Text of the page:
Borehole Stability in Shale: Beyond Mud Weight
- Ewerton Araujo (BHP) | Darren Kisinger (BHP) | Daniel Vidal (BHP) | Barry Cresap (BHP)
- Document ID
- Society of Petroleum Engineers
- IADC/SPE International Drilling Conference and Exhibition, 3-5 March, Galveston, Texas, USA
- Publication Date
- Document Type
- Conference Paper
- 2020. IADC/SPE International Drilling Conference and Exhibition
- Borehole stability, Osmosis, Shale activity, Mud activity, Shale-mud interaction
- 56 in the last 30 days
- 132 since 2007
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Several wells in the Gulf of Mexico were analyzed to understand the source of shale instability during drilling and wireline operations. In spite of the mud weight being above the borehole collapse pressure, the wells still exhibited signs of shale instability. As such, it was evident that another mechanism was playing a role in the failure of the shales. This study investigated the drilling fluid properties that are known to affect shale stability. One fundamental property investigated was the water phase salinity, as shales can act as osmotic membranes, allowing fluid diffusion through the porous space while restricting the movement of salt ions. This establishment of an osmotic pressure can either preserve or destroy the mechanical integrity of the shale.
The analysis compared the water phase salinity (WPS) and mud weight (MW) of several wells, in the context of geomechanics, to understand their relationship with the actual borehole stability condition. In one particular case, the data revealed the impact of mud salinity on shale stability, where three different boreholes penetrated the same shale: the original hole (OH) and two sidetracks. In the OH, there was no indication of shale instability during the eight days the hole was exposed, no cavings were reported, and the caliper log showed an in-gauge hole. The first sidetrack (ST1) was completely different where the salinity level was reduced by 7% while the MW remained the same as the OH. During the first ten days of shale exposure in ST1, there was no significant indication of shale sloughing. However, after ten days, it was challenging to maintain a stable wellbore, which led to a stuck pipe event, and an unsuccessful attempt to regain wellbore stability by raising the MW. In the second sidetrack (ST2), the salinity concentration and MW were the same as in the OH, and after fourteen days of exposure to the mud system, there were no signs of instability. The caliper from ST2 confirmed that an in-gauge hole was maintained the entire time of drilling and wireline operations.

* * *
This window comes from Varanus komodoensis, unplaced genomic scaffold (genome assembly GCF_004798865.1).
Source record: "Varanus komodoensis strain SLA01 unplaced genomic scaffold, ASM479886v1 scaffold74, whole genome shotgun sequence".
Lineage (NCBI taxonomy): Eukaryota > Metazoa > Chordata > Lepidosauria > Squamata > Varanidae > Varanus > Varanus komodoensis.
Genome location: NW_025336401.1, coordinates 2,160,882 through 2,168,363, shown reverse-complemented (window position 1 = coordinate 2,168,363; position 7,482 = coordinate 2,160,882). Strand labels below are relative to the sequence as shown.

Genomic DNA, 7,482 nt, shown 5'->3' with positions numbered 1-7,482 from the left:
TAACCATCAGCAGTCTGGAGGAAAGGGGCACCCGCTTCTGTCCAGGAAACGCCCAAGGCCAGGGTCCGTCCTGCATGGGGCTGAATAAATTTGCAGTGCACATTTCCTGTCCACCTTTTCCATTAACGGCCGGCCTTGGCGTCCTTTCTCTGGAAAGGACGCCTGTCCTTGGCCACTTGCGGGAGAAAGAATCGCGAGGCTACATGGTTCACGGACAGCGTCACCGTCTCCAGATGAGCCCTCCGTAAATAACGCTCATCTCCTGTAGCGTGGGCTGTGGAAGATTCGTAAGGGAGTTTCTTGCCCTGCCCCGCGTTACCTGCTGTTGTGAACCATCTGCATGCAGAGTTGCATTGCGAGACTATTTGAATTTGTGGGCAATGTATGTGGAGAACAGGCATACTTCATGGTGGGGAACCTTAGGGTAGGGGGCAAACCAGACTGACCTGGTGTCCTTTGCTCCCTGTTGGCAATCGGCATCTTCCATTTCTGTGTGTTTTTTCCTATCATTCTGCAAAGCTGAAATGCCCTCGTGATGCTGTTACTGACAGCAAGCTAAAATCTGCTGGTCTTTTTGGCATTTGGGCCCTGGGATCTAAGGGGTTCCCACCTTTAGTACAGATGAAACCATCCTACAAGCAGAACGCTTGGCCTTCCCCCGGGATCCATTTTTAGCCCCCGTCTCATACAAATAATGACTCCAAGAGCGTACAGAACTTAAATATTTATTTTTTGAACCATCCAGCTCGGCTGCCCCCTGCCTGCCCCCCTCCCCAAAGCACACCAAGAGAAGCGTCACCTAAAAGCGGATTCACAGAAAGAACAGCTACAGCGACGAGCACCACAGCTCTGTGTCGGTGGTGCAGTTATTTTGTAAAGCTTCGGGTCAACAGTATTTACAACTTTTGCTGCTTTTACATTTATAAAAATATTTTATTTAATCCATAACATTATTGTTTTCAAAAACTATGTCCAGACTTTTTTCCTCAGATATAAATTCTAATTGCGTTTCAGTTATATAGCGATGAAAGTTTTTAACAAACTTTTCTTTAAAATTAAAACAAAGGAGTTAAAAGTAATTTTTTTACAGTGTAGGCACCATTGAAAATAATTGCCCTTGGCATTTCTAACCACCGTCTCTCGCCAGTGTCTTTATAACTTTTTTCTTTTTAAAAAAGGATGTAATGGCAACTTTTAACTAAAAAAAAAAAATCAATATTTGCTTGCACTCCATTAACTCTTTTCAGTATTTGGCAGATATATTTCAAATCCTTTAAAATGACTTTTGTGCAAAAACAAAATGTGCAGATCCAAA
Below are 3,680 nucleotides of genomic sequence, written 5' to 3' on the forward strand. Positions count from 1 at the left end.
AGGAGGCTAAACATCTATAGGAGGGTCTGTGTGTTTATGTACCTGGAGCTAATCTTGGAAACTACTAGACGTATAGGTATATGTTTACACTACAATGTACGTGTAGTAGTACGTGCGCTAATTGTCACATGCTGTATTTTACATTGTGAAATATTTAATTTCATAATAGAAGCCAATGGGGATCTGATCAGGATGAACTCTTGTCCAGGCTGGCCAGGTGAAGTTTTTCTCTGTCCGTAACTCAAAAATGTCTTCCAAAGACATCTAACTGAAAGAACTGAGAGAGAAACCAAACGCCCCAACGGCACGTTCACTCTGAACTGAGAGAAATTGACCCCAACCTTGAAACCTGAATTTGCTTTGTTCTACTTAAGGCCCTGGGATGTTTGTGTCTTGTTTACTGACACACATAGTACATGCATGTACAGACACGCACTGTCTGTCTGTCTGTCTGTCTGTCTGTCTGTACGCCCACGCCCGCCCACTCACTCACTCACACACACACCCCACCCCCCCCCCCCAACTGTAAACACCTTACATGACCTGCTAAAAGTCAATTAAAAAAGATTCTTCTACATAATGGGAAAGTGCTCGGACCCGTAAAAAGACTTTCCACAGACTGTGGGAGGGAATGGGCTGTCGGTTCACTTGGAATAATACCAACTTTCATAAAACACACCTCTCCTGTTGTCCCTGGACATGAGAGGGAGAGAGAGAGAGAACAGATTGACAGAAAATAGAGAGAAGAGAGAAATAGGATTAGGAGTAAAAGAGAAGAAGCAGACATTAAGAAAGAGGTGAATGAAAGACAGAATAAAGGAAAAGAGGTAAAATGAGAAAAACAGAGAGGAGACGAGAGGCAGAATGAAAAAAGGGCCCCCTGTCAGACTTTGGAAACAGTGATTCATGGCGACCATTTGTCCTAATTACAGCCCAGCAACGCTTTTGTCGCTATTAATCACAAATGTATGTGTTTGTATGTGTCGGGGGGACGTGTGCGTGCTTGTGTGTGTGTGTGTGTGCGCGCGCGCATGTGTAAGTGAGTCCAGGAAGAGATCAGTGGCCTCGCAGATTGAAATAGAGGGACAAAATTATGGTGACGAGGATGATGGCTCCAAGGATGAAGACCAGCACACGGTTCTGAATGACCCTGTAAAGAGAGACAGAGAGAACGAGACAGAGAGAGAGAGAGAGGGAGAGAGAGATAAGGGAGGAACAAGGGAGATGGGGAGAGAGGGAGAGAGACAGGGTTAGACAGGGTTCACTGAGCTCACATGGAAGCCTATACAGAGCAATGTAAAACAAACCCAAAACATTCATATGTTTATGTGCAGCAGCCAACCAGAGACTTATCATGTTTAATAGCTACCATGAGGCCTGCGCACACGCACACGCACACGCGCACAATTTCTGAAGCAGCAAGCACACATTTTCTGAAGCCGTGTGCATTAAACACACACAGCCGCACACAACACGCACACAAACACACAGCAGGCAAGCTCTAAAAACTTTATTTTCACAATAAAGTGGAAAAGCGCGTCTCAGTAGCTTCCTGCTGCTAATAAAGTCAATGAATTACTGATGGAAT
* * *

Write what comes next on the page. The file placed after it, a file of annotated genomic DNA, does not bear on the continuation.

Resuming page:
These observations were used to calibrate a borehole stability model, which was used to plan a subsequent infill well in the field drilled at a higher inclination and with a long open hole section through the same shales. The model successfully predicted the optimum combination of MW and WPS to maintain a stable wellbore throughout drilling and wireline operations. The results show that a scientifically-driven modeling approach based on offset wellbore observations and appropriate model selection and calibration can result in a significant improvement in drilling operational uptime by minimizing shale instability.
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